Meeting News

Peripheral stent beneficial in common femoral artery stenosis at 2 years

LAS VEGAS — A repuncturable vascular mimetic peripheral stent system was safe and effective at 2 years in patients with common femoral artery disease, according to new data from the VMI-CFA study.

Common femoral artery disease is often bulky and heavily calcified and interventions have typically been done by endarterectomy. The repuncturable vascular mimetic peripheral stent system (Supera, Abbott Vascular) is promising in this area because of its extreme crush resistance, Koen R. Deloose, MD, head of the department of vascular surgery at AZ Sint-Blasius Hospital, Dendermonde, Belgium, said during a press conference at VIVA 19.

“Common femoral endarterectomy is not as benign a procedure as previously believed,” he said. “What about endovascular alternatives? Plain old balloon angioplasty does not work in the CFA. But scaffolds do work in the CFA. They can deal with the calcium and prevent early recoil.”

At 2 years, the device was associated with a primary patency rate of 92.8% and a rate of freedom from target lesion revascularization of 97.8%, Deloose said. The cumulative survival rate was 85.5%.

The researchers reported no cases of TLR or loss of primary patency between 1 and 2 years, he said. Healio previously reported on the 1-year results.

In other results, the 2-year rate of freedom from target vessel revascularization was 84.3%, and there were only two cases of clinically driven TLR.

“In 2019, although endarterectomy still remains the golden standard, the historical ‘no endovascular for this baby’ statement is wrong,” Deloose said during a presentation. “There is definitely a place for a safer and as-efficient endovascular therapy in CFA treatment.”

The study included 100 patients (mean age, 72 years; 81% men; 35% with diabetes) with symptomatic CFA disease and Rutherford class 2 to 4 (21% with critical limb ischemia).

Deloose said SUPERSURG, a head-to-head comparison of stenting and endarterectomy, will be launched in 2020. The trial is investigator-initiated and will be partially funded by Abbott, he said. – by Erik Swain

Reference:

Deloose K, et al. Late-Breaking Clinical Trials. Presented at: VIVA 19; Nov. 4-7, 2019; Las Vegas.

Disclosure: Deloose reports he has financial ties with Abbott Vascular, B. Braun Interventional, BD, Biotronik, Boston Scientific, Contego Medical, Cook Medical, C.R. Bard, GE Healthcare, Medtronic, Philips, Terumo and W.L. Gore and Associates.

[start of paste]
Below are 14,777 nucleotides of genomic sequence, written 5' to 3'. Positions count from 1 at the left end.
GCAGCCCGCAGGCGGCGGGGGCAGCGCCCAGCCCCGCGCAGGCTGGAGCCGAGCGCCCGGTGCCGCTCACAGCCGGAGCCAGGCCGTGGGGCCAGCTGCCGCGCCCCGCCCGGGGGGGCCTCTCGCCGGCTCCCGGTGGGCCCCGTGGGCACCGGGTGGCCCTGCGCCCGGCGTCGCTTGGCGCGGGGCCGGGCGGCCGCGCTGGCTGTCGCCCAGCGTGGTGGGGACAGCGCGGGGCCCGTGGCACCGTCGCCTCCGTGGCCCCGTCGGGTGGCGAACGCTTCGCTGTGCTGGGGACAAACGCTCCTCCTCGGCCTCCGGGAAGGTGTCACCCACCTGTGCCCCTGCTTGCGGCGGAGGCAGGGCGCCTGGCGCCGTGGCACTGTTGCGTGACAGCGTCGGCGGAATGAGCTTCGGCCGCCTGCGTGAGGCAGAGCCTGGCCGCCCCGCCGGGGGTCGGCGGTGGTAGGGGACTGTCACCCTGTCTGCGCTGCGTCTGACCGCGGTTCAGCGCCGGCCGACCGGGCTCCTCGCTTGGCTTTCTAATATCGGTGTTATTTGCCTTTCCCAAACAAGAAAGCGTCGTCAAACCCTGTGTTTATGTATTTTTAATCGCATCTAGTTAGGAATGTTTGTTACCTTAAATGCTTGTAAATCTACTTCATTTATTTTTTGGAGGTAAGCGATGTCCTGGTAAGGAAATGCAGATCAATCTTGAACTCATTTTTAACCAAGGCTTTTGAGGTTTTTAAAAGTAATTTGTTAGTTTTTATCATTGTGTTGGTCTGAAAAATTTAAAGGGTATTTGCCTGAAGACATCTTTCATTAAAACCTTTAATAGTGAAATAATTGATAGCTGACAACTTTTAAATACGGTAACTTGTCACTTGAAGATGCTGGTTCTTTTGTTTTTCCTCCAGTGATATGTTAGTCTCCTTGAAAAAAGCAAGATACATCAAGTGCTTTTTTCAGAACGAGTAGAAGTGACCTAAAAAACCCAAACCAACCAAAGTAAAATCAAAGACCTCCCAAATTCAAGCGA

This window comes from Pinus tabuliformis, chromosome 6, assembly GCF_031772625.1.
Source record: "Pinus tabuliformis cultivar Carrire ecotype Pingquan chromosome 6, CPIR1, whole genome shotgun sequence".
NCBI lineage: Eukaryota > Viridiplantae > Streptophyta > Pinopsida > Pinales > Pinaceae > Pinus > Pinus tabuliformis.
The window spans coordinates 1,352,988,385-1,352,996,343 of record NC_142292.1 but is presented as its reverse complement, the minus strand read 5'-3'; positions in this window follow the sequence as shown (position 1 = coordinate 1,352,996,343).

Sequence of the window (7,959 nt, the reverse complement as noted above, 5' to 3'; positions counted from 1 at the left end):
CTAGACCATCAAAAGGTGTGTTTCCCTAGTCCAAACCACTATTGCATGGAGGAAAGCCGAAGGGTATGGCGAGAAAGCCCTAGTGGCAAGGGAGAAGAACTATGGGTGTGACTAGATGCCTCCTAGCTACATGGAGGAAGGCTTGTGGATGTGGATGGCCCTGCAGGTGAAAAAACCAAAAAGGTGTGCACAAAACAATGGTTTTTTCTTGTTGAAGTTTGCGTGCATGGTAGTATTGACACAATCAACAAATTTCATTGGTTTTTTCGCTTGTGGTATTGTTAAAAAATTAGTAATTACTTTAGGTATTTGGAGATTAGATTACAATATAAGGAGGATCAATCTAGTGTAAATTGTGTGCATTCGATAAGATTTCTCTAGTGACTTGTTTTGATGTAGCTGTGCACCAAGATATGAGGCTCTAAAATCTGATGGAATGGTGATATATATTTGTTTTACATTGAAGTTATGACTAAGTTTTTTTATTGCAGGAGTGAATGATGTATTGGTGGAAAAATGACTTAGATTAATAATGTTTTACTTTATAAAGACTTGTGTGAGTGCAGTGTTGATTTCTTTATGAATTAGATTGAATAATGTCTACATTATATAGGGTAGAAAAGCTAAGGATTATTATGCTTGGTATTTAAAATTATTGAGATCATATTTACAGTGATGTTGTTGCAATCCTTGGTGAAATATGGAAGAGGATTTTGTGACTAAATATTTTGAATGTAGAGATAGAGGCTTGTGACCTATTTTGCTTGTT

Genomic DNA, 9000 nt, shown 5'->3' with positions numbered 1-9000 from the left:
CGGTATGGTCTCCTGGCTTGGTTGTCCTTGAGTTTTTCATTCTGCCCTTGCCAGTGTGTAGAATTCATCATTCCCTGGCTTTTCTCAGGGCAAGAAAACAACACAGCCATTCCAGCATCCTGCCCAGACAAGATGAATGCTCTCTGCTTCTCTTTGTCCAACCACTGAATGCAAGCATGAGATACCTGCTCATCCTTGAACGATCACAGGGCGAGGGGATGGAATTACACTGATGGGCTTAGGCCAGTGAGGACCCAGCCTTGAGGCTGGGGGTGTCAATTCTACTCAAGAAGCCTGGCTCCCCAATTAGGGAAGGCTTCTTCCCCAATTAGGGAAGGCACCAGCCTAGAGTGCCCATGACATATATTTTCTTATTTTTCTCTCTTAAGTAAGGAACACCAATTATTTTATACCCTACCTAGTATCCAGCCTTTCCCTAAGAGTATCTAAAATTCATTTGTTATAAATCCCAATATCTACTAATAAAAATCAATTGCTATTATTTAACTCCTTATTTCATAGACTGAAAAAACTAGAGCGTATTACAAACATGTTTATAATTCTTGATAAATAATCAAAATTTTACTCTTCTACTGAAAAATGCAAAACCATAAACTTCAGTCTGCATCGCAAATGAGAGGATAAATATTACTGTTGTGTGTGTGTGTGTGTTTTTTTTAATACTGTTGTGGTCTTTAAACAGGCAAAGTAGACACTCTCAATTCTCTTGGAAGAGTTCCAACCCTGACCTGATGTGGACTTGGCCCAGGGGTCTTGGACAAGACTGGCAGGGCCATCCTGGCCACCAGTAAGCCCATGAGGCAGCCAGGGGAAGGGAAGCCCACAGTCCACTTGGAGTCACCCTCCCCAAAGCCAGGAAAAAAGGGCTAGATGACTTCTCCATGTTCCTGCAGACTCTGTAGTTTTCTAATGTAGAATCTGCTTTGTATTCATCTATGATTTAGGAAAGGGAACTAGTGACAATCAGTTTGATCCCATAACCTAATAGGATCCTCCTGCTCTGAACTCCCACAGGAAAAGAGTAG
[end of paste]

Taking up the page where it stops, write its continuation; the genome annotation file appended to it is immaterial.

LAS VEGAS — A repuncturable vascular mimetic peripheral stent system was safe and effective at 2 years in patients with common femoral artery disease, according to new data from the VMI-CFA study.

Common femoral artery disease is often bulky and heavily calcified and interventions have typically been done by endarterectomy. The repuncturable vascular mimetic peripheral stent system (Supera, Abbott Vascular) is promising in this area because of its extreme crush resistance, Koen R. Deloose, MD, head of the department of vascular surgery at AZ Sint-Blasius Hospital, Dendermonde, Belgium, said during a press conference at VIVA 19.

“Common femoral endarterectomy is not as benign a procedure as previously believed,” he said. “What about endovascular alternatives? Plain old balloon angioplasty does not work in the CFA. But scaffolds do work in the CFA. They can deal with the calcium and prevent early recoil.”

At 2 years, the device was associated with a primary patency rate of 92.8% and a rate of freedom from target lesion revascularization of 97.8%, Deloose said. The cumulative survival rate was 85.5%.

The researchers reported no cases of TLR or loss of primary patency between 1 and 2 years, he said. Healio previously reported on the 1-year results.

In other results, the 2-year rate of freedom from target vessel revascularization was 84.3%, and there were only two cases of clinically driven TLR.

“In 2019, although endarterectomy still remains the golden standard, the historical ‘no endovascular for this baby’ statement is wrong,” Deloose said during a presentation. “There is definitely a place for a safer and as-efficient endovascular therapy in CFA treatment.”

The study included 100 patients (mean age, 72 years; 81% men; 35% with diabetes) with symptomatic CFA disease and Rutherford class 2 to 4 (21% with critical limb ischemia).

Deloose said SUPERSURG, a head-to-head comparison of stenting and endarterectomy, will be launched in 2020. The trial is investigator-initiated and will be partially funded by Abbott, he said. – by Erik Swain

Reference:

Deloose K, et al. Late-Breaking Clinical Trials. Presented at: VIVA 19; Nov. 4-7, 2019; Las Vegas.

Disclosure: Deloose reports he has financial ties with Abbott Vascular, B. Braun Interventional, BD, Biotronik, Boston Scientific, Contego Medical, Cook Medical, C.R. Bard, GE Healthcare, Medtronic, Philips, Terumo and W.L. Gore and Associates.

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